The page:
Monday, May 27, 2013

Rosemary McCracken - Author of Black Water

Rosemary McCracken and I have a lot in common. We both write crime novel and are with the same publisher, Imajin Books, and are both members of Crime Writers of Canada. More to the point, we both have a background in journalism. This, of course, put me on my mettle for this interview.  Can't let the side down and all that.

Rosemary was born and raised from Montreal. She worked on newspapers across Canada as a reporter, arts reviewer, editorial writer and editor before turning to freelance journalism and fiction writing.

Your primary character, Pat Tierney, is a financial planner and investment fraud is a component of Black Water. Tell us about that.

As a journalist, I’ve been writing about personal finance and the financial services industry for the past 20 years. I interview financial advisors and investment managers. I attend their conferences. I know the issues they face and the concerns they have. So when I was looking for a central character for a mystery series, Pat Tierney appeared full-blown in my mind.

She has the traits of the people I admire most in the industry. She cares about her clients. She’s a champion on small investors. She has sleepless nights markets are down.

Every Pat Tierney book will include a crime that involves money. I don’t want give too much away here, but Black Water explores the kind of fraud that bad apples in the investment industry such as Bernie Madoff have pulled off, bilking small investors of their savings. But the books also explore other kinds of crime—such as murder. Some people can never get enough money, and greed is a powerful incentive for all sorts of nefarious acts.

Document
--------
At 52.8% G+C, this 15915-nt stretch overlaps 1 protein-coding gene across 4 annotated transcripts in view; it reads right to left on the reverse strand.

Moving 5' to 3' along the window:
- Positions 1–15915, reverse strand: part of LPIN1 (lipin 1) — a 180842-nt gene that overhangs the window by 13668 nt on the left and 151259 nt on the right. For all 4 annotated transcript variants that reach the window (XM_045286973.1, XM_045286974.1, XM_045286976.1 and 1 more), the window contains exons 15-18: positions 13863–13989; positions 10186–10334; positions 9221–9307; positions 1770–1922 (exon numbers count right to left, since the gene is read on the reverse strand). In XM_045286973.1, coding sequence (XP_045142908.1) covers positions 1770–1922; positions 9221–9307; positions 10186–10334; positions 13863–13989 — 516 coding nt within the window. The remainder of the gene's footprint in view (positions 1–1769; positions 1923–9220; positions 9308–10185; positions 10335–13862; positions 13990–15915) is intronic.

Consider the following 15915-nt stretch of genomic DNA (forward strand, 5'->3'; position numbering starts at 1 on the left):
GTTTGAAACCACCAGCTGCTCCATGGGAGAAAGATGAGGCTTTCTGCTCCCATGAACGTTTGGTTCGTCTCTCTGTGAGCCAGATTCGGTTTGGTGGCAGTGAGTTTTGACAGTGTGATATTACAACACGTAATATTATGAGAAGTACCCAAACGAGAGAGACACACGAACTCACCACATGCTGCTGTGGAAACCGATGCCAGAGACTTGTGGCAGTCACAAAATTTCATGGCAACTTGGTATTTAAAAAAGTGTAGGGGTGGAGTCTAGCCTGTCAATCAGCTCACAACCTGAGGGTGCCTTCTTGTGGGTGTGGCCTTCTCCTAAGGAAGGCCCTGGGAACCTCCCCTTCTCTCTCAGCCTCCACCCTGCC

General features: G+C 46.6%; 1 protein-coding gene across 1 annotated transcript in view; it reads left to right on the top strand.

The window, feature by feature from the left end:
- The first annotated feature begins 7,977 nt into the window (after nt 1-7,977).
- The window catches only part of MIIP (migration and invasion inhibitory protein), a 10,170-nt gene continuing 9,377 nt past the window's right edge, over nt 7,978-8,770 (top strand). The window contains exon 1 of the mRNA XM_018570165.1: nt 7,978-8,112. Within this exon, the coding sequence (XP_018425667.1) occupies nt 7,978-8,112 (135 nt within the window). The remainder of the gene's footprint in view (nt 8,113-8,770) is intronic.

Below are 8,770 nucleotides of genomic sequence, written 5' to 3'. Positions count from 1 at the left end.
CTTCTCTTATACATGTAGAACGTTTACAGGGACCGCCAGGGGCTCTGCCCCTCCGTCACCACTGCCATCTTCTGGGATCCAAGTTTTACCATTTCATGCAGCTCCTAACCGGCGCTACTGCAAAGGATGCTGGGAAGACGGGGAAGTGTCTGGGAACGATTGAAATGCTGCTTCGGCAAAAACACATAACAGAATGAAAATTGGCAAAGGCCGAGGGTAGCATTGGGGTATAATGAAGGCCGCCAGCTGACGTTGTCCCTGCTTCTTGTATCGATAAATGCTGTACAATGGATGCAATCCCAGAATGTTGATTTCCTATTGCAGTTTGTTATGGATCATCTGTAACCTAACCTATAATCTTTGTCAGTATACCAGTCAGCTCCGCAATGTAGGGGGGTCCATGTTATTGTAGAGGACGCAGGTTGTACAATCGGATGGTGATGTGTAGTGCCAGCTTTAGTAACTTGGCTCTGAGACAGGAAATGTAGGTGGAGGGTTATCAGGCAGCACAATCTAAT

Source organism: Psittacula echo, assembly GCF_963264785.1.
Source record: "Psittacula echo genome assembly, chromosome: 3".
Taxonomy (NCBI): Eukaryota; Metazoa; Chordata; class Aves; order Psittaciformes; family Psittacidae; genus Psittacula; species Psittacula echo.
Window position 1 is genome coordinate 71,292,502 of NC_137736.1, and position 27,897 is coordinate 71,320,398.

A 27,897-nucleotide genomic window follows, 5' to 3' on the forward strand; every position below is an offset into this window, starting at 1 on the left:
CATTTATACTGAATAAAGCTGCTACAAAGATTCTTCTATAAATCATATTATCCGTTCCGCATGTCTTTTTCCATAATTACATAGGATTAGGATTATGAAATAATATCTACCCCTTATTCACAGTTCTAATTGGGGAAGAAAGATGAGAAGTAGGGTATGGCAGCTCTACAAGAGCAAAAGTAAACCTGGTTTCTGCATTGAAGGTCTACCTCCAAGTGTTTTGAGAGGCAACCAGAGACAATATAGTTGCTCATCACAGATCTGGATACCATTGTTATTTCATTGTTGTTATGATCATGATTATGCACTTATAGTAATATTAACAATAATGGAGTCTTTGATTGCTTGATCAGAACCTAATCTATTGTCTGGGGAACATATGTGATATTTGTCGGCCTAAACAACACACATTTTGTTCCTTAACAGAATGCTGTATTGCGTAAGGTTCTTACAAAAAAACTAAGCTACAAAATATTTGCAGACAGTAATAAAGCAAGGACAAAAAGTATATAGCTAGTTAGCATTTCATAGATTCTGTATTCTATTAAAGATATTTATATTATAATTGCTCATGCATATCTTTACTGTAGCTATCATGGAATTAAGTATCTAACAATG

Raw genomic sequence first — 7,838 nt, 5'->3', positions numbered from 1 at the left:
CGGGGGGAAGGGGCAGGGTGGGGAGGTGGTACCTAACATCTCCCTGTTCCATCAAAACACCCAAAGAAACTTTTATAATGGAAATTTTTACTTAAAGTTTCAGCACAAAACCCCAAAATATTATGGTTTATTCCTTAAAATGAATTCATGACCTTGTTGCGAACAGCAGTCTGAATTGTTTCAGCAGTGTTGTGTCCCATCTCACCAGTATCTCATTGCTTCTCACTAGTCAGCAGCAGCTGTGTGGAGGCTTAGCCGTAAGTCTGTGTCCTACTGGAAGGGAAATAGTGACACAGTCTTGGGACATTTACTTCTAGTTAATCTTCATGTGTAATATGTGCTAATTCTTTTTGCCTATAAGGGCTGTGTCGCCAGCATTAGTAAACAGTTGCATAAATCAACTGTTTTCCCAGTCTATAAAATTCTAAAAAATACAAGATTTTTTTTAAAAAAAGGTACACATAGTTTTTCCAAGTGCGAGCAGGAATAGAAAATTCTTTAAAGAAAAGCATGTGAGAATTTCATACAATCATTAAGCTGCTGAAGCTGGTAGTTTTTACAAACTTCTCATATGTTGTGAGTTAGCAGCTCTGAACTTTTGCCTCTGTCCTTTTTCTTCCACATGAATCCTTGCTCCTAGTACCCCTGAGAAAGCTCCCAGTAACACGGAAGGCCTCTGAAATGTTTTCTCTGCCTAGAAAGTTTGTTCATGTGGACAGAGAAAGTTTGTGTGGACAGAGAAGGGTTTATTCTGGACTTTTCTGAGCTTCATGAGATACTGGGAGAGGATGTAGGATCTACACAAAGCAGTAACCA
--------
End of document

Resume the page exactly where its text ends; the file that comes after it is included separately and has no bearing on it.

Family drama is a key component to your stories. In Safe Harbor, Pat finds out that her late husband had a son with another woman. In Black Water, she learns, rather abruptly, that her daughter is homosexual. What made you pick these issues and how important are they to the plots of your mysteries?

I’m a character-driven writer, so the family issues in my stories always spring from the characters themselves. When I began Safe Harbor, I’d already written a Pat Tierney book. (Titled Last Date, it was shortlisted for the inaugural Arthur Ellis Award for Best Unpublished Novel in 2007. It’s now sitting in a desk drawer, waiting to be rewritten into the fourth book in the series.) So I knew Pat pretty well, and I asked myself what would be the most challenging thing I could confront her with.

The answer was Michael, her late husband and the great love of her life, who still exerts an influence over her from beyond the grave. What, I thought, if she discovers that Michael had been unfaithful? And…what if Michael had a child with this other woman? That revelation, which rocks Pat’s world, comes in Chapter One of Safe Harbor. The mother of Michael’s son is subsequently murdered, and the police believe that little Tommy may be the killer’s next victim. Can Pat turn her back on this little boy?

At the end of Safe Harbor, Pat meets her daughter Tracy’s sweetheart. She’d been hearing about Jamie Collins for some time, and she’s shocked to find that Jamie is a woman. She had no inkling of her daughter’s sexual orientation. Why did I decide to make Jamie a lesbian? I didn’t. It’s part of her character. One day, I realized why Jamie isn’t hot for guys.